Hoeven: Securing vital agriculture assistance for our producers

Our producers are the best in the world, and when given a level playing field can compete in any market. We know that ultimately our producers want better trade deals that increase market access and bring down barriers. Although the Administration was close to reaching an agreement in principle with China a few weeks ago, China backtracked and delayed the negotiations, continuing to target our agriculture industry with retaliatory tariffs. That’s why as chairman of the Agriculture Appropriations Committee, I worked with the White House and U.S. Department of Agriculture to secure $16 billion in vital agriculture assistance to help producers impacted by the negotiations.

Specifically, the plan provides $14.5 billion in Market Facilitation Program payments that will go directly to producers. After hearing from our state’s producers, I worked to ensure that all Title I commodities, including soybeans, wheat, corn, canola, barley, oats, sunflowers, dry peas, flaxseed, lentils, dry beans and others, will be covered under this new round of payments.

The plan also includes $1.4 billion in Farm Purchases of surplus commodities like fruits, vegetables, beef, pork, poultry and milk, which will go to organizations including food pantries and school nutrition programs. Moving these surplus commodities is not only good for the market, but will benefit those in need.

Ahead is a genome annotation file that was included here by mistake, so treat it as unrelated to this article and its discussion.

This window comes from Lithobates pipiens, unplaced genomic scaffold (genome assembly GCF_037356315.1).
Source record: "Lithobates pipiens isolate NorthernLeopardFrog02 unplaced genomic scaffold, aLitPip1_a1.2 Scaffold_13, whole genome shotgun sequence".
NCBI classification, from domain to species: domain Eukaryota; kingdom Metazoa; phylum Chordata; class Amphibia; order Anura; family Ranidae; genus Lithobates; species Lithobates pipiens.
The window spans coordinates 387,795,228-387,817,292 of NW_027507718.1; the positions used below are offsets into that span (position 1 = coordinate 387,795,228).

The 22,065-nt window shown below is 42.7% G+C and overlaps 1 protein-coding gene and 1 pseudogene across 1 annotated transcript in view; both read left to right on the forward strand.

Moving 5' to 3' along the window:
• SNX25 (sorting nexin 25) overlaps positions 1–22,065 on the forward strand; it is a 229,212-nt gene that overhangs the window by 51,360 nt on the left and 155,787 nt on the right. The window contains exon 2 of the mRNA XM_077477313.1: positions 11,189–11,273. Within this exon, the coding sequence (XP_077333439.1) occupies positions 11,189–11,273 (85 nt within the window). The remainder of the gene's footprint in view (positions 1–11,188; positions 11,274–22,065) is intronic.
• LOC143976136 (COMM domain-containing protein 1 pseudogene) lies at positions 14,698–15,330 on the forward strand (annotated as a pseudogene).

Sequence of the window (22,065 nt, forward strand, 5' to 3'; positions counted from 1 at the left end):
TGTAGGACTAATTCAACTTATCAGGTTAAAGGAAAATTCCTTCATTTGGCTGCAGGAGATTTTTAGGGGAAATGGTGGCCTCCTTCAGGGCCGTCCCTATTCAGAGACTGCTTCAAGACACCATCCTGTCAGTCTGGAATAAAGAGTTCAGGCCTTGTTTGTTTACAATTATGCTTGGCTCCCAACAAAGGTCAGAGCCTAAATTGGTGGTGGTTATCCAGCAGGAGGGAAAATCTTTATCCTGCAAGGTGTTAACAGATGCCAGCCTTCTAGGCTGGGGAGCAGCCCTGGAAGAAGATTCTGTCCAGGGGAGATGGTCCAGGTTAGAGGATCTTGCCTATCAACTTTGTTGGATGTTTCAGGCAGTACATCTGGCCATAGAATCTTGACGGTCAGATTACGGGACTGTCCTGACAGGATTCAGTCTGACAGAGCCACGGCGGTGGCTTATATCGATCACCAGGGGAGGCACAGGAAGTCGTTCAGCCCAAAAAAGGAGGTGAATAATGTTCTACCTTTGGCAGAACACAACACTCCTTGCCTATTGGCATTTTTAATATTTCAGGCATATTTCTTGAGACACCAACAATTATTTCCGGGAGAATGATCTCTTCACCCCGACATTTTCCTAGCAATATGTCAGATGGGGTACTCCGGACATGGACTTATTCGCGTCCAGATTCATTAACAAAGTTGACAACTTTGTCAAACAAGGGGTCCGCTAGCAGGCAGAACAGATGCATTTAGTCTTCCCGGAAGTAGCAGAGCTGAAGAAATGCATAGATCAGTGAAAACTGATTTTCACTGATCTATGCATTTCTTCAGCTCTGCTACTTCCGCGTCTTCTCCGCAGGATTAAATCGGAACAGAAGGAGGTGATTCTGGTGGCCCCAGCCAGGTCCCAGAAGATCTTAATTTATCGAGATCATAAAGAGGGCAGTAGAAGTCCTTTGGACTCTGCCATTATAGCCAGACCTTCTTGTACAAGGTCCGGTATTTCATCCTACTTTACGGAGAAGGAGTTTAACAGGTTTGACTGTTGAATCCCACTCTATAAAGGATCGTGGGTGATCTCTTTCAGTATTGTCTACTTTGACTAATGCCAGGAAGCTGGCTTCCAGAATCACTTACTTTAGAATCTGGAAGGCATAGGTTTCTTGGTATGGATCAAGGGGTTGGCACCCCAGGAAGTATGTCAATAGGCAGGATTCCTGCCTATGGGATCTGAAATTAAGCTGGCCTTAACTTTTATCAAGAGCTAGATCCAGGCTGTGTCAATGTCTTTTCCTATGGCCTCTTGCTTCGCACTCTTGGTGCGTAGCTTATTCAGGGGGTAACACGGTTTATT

Additionally, the plan provides $100 million in Trade Assistance to help develop new markets for U.S. agricultural goods. Our farmers and ranchers produce the highest quality, lowest cost food supply in the world, and this funding will help them to market their products in new areas. That will help to strengthen commodity markets and make our country less dependent on any one nation for trade.

As we work to finalize the details of this assistance, it’s important that we hear directly from farmers and ranchers on what they most need. That’s why I held roundtables with local farmers, livestock producers and commodity groups this past week to gather input that I can bring to USDA. This feedback will help determine how this assistance is delivered and ensure it best meets the needs of our producers, who have been on the front lines during the trade negotiations.

This assistance is not only necessary to help our agriculture industry weather this difficult time, but it sends a clear message to China that the U.S. will do what it takes to get better trade deals. Accordingly, I will continue to press for final trade agreements with China and Japan, and for passage of the U.S.-Mexico-Canada Agreement (USMCA). We have the votes in the Senate and are ready to pass the USMCA, but the bill has to originate in the House, so we need the House to take up and pass the USMCA. Securing these trade deals has always been the end goal, and this assistance is another vital step on that path.